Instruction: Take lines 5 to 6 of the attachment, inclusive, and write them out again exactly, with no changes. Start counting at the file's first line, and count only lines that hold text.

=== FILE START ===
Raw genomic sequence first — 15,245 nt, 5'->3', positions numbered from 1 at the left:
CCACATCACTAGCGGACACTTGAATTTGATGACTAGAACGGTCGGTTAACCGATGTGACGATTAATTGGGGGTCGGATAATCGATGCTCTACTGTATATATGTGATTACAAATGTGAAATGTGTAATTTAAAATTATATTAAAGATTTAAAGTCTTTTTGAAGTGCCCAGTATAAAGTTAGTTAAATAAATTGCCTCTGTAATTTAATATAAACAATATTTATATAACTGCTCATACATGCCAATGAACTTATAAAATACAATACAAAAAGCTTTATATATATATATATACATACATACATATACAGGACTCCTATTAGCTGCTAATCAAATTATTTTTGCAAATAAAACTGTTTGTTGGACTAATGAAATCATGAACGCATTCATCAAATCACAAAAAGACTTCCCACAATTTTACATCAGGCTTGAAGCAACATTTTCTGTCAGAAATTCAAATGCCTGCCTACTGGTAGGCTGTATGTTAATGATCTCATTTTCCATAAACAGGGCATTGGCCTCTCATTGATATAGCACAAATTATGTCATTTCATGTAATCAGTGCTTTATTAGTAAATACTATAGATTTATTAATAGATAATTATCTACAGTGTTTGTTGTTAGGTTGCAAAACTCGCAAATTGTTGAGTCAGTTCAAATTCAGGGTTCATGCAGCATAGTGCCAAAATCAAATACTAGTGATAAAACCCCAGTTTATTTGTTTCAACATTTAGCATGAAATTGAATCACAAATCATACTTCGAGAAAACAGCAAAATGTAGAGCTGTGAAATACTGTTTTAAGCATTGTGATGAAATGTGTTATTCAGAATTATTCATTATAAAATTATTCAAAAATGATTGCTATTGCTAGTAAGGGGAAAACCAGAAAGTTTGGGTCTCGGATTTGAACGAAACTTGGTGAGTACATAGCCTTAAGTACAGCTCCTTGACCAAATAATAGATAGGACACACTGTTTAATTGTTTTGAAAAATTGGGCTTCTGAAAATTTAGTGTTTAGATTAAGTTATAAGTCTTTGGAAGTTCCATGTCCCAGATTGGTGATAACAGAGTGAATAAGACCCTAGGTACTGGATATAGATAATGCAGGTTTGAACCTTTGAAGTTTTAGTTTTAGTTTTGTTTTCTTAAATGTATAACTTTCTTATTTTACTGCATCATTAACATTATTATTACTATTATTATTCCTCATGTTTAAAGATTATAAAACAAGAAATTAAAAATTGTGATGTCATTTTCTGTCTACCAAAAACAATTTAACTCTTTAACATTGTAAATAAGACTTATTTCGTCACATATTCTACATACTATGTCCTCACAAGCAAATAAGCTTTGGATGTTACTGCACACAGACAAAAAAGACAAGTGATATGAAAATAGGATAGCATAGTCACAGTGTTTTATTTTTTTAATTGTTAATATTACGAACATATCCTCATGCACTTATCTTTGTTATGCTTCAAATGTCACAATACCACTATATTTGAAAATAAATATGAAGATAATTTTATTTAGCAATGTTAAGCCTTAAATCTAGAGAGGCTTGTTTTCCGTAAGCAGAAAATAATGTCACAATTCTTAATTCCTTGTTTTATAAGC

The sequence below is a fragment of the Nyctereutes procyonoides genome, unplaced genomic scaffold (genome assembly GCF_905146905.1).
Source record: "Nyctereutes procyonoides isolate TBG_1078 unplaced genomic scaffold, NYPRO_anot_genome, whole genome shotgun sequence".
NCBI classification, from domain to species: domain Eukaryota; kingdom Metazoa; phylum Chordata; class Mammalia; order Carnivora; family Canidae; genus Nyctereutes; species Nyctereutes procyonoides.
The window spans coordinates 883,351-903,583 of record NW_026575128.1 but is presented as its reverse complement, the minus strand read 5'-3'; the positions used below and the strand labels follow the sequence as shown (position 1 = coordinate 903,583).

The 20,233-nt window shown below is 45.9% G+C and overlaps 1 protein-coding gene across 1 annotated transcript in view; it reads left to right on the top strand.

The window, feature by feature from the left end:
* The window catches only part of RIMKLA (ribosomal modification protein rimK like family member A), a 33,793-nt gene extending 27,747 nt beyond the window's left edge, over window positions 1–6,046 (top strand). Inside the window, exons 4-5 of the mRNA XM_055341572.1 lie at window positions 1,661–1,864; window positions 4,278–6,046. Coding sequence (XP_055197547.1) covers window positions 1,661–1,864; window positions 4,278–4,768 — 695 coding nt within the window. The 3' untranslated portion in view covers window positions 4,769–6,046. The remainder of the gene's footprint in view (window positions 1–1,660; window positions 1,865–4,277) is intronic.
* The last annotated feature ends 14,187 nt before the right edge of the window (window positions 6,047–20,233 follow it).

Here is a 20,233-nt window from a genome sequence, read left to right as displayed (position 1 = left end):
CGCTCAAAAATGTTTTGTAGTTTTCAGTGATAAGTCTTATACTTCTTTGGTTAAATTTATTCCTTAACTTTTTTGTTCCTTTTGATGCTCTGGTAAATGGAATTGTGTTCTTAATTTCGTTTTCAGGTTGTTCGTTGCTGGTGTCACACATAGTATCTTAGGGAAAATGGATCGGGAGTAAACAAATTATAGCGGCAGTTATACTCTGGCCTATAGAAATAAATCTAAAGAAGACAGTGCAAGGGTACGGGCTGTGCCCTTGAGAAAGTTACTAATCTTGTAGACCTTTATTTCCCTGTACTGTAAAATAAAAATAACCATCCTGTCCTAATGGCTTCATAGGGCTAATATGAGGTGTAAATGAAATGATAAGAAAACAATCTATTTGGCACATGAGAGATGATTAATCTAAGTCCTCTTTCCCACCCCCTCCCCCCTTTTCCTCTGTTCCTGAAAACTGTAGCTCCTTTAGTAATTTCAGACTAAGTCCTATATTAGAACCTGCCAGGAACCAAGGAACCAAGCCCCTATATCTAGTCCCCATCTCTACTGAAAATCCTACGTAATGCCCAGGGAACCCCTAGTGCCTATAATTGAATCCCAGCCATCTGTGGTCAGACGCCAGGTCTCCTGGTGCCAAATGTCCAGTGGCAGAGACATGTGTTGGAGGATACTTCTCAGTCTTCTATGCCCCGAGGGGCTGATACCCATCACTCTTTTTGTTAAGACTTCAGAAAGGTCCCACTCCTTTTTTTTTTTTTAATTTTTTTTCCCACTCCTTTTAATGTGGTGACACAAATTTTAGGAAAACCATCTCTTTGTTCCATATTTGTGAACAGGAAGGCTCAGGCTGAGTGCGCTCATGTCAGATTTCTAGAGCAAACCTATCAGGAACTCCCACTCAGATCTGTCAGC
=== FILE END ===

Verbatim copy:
NCBI classification, from domain to species: domain Eukaryota; kingdom Metazoa; phylum Chordata; class Mammalia; order Carnivora; family Canidae; genus Nyctereutes; species Nyctereutes procyonoides.
The window spans coordinates 883,351-903,583 of record NW_026575128.1 but is presented as its reverse complement, the minus strand read 5'-3'; the positions used below and the strand labels follow the sequence as shown (position 1 = coordinate 903,583).